McCourty for reasons already mentioned; he played some safety last year, but his move to safety in 2012 helped solidify the position group.

Cunningham had 1 tackle in 9 games last year, and improved to 24 tackles in 12 games this year.  Of course, he got busted for performance-enhancing drugs, so make you own judgment as to how he improved.

Defensive Newcomer of the Year: Chandler Jones, Steve Gregory
Honorable Mention: Aqib Talib, Alfonzo Dennard

Jones and Gregory brought new energy and solid play to the front and back of the defense.  Jones was second on the team with 6.0 sacks.  His mediocre middle of the season was bookended by a sensational start and a solid finish.  The Patriots defense is not easy to learn, and Jones did a great job holding up for 14 games.

Gregory came to a secondary that couldn't get any worse (remember Matthew Slater at safety and Julian Edelman at corner?).  An injury slowed him in the middle of the year, but Gregory did a nice job playing centerfield for the team -- helping to keep plays shorter when he played.

Aqib Talib played in only six games and had only one interception, and Dennard played in ten games and grabbed three interceptions.  But their impact was to allow McCourty to return to safety and for Kyle Arrington to cover slot receivers, and that is the best secondary lineup they have.

The Special Teams 

Most Valuable Special Teams Player: Matthew Slater
Honorable Mention: Zoltan Mesko

Slater was named the AFC Pro Bowl special teams player, so there's no question he deserves the award for his team.  He did a great job flying down on coverage teams, and that helped Mesko put 28 punts inside the 20 yard line and also helped keep all but 6 punts from being touchbacks.

Mesko was key to keeping some of the Patriots lesser opponents backed up, which helped the defense.  And when the defense stepped up, it gave the offense short fields.

Most Improved Special Teams Player: Matthew Slater
Honorable Mention: none

Slater had almost as many tackles this year (19) as in 2011 (24) -- the difference is that he did not play on defense this year, so all 19 tackles were on special teams.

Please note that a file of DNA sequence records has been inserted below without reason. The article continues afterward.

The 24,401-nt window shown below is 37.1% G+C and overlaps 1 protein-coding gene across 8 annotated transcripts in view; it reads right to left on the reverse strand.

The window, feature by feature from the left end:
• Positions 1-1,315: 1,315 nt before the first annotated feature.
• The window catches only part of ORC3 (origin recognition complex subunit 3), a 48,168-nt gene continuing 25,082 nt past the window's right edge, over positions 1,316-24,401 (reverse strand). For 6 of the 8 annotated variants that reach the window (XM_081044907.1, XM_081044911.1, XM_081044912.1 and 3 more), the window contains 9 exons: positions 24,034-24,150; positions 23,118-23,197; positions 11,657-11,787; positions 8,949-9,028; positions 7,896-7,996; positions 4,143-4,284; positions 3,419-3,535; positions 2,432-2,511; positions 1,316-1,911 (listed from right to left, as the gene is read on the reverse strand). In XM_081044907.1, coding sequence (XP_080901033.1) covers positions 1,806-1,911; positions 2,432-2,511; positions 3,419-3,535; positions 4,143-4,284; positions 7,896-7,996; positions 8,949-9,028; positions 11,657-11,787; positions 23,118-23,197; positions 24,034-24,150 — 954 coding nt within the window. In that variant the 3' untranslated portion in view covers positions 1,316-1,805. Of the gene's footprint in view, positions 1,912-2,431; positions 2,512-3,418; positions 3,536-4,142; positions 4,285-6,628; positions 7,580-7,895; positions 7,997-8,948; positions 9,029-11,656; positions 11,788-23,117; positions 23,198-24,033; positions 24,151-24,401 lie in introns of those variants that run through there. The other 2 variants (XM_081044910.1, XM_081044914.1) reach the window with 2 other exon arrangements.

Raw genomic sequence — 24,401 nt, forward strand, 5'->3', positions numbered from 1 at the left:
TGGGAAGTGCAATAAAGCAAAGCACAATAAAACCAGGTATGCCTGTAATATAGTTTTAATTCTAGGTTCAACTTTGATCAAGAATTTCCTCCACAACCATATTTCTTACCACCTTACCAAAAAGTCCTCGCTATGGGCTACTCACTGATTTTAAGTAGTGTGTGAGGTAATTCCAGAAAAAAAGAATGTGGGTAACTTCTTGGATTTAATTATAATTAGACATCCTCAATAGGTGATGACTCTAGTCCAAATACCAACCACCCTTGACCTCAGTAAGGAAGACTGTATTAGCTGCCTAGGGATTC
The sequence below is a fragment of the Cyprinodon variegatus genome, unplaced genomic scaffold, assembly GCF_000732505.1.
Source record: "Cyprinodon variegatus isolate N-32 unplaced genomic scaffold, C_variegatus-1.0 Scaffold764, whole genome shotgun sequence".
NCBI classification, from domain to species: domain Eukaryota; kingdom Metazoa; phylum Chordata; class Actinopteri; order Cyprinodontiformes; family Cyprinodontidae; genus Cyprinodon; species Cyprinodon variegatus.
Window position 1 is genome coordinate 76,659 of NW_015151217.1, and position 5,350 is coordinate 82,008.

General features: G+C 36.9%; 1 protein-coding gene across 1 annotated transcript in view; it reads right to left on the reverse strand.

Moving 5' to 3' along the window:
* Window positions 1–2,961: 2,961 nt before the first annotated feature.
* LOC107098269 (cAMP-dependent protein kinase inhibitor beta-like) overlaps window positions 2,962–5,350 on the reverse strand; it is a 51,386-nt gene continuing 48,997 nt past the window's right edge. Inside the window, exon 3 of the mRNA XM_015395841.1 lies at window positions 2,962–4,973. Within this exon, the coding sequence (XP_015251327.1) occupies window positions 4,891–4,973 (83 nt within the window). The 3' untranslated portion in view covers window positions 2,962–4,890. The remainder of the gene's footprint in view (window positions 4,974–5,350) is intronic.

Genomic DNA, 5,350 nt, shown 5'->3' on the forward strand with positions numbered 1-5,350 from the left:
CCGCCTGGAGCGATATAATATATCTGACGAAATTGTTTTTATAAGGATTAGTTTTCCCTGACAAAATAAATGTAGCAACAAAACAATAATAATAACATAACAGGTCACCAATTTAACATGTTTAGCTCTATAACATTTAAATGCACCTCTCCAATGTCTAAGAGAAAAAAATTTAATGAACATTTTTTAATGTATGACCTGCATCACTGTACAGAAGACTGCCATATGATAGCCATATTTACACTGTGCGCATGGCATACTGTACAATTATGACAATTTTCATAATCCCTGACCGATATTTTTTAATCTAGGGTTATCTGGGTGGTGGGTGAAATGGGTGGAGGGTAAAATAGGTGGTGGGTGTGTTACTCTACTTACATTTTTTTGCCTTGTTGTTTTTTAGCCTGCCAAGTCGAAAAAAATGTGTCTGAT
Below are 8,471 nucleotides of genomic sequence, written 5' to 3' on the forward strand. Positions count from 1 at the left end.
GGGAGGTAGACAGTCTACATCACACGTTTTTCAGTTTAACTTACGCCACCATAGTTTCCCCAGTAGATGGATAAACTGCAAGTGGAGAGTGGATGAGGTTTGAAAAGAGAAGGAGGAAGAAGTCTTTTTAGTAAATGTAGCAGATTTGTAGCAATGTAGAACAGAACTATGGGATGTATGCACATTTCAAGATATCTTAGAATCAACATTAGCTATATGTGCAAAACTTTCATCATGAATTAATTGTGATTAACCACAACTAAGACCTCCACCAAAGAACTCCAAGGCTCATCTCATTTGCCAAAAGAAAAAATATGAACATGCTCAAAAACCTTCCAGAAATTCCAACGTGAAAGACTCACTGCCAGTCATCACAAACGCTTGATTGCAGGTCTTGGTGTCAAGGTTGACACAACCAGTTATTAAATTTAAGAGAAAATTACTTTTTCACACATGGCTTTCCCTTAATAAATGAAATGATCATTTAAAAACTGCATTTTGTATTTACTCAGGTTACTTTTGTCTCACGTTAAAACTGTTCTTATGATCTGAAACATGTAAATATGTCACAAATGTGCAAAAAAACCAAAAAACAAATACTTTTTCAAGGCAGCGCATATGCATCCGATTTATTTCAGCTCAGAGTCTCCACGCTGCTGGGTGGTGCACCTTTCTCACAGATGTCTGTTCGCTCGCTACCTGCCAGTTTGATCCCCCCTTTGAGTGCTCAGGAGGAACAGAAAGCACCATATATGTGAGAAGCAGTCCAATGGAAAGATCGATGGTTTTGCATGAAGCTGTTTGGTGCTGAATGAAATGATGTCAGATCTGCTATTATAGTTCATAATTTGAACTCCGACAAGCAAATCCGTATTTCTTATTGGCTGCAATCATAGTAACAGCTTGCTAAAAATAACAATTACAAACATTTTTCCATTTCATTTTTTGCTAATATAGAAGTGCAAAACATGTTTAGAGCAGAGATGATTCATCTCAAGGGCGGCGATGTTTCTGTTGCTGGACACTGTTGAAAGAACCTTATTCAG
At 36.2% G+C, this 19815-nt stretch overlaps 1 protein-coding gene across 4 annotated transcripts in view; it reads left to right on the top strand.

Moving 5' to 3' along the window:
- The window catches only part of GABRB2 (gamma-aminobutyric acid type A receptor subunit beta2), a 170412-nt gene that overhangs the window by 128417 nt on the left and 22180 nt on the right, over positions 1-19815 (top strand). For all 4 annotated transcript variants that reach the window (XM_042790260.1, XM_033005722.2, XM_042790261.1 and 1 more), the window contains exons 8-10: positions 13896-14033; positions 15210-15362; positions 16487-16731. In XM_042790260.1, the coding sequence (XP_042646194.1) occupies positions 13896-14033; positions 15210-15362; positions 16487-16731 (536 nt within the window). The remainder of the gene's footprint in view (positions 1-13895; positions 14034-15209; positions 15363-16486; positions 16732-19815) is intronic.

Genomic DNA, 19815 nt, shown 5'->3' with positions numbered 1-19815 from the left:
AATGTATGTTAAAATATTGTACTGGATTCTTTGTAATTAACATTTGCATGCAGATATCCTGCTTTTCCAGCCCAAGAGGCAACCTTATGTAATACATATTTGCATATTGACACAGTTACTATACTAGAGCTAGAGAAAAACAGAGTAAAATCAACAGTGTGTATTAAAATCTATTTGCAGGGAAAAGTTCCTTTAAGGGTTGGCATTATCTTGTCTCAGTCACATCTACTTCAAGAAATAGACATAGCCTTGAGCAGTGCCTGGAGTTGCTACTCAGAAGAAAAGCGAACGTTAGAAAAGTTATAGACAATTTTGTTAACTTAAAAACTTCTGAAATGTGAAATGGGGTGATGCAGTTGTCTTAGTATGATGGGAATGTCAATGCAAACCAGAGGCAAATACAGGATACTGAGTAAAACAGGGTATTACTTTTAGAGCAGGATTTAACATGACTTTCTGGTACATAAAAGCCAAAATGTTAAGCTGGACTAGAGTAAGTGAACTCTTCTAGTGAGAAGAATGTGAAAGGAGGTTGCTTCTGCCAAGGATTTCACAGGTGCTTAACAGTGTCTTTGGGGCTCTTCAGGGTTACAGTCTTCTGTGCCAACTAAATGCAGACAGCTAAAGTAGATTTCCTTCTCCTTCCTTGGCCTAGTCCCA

Special Teams Newcomer of the Year: none
Honorable Mention: none

Sorry -- but no one new really distinguished themselves this season.

So there you have it; the coveted regular-season awards.  Now we're ready for the playoffs -- look for a preview of the Patriots/Texans tilt some time this week.  Until then...

Keep the faith,

- Scott

PS. 12-4 & 0-0!

Friday, January 4, 2013

2012 Playoff Preview

Ignore warning Lo and behold, playoff time is here again!  Time to forget Black Monday firings, replacement referees, BountyGate, the Jets' bluster, and where Josh McDaniels will coach next year -- and sit back and enjoy the best post-season tournament this side of NCAA basketball.

Here is my handicapping of the field, from the contenders to the pretenders.  If you are a loyal reader of this blog, you know better, but a word of warning to the uninitiated: this is for your entertainment only.  Momentum and matchups play a much larger role in the NFL playoffs than regular-season records, and no one can predict who will face whom in any round.  Suffice it to say, this is just one person's opinion -- and in a year with no clear favorite, it's even more likely to have a flaw or two.

The Faves

1.  The Denver Broncos earned the #1 seed in the AFC, and deservedly so.  Winners of 11 consecutive games, they are the only team to rank in the top 5 in both scoring offense and defense (second and fourth, respectively).  They also possess one of the top home field advantages in sports, and have a reborn passing game complimented by a decent running attack.

Potential problem: The Patriots offense regularly thrashes defenses coordinated by Denver coach Jack Del Rio.  Just like they did earlier this year, when Brady completed 74% of his passes and threw no interceptions, and the running game compiled 251 yards on the ground.

2.  The New England Patriots earned the #2 seed in the AFC, and deservedly so, too.  Winners of 9 of their last 10 games, they have the post-season experience and pedigree that make them dangerous most any year.  Their offense scored almost five points more per game than any other team, and they set a record with 444 first downs and had the fewest three-and-outs in the league, by far.  They also lead the NFL with a +25 turnover ratio, owing to a young and opportunistic defense.

Potential problem: Health is the biggest issue.  Tight end Rob Gronkowski and cornerback Aqib Talib the keys to the offense and defense.  With either one missing (or too limited to make a difference), the Super Bowl is that much less likely.

3.  The San Francisco 49ers have four important elements to a potential Super Bowl run: (1) an innovative coach, (2) a very physical defense, (3) a good running game, and (4) explosive players in the passing game.  The defense finished second in points allowed, the running game ranked third in yards per carry and fourth in yards per game.  And quarterback Colin Kaepernick leads all playoff signal-callers with 8.3 yards per pass attempt (a stat very closely associated with winning games).

Potential problem: Place-kicker David Akers was the worst in the NFL this year, missing 13 kicks and succeeding only 69% of the time -- very bad numbers in the modern NFL.  He's been so bad, they tried out another kicker this week, and in the playoffs, every point, every possession, everything is that much more important.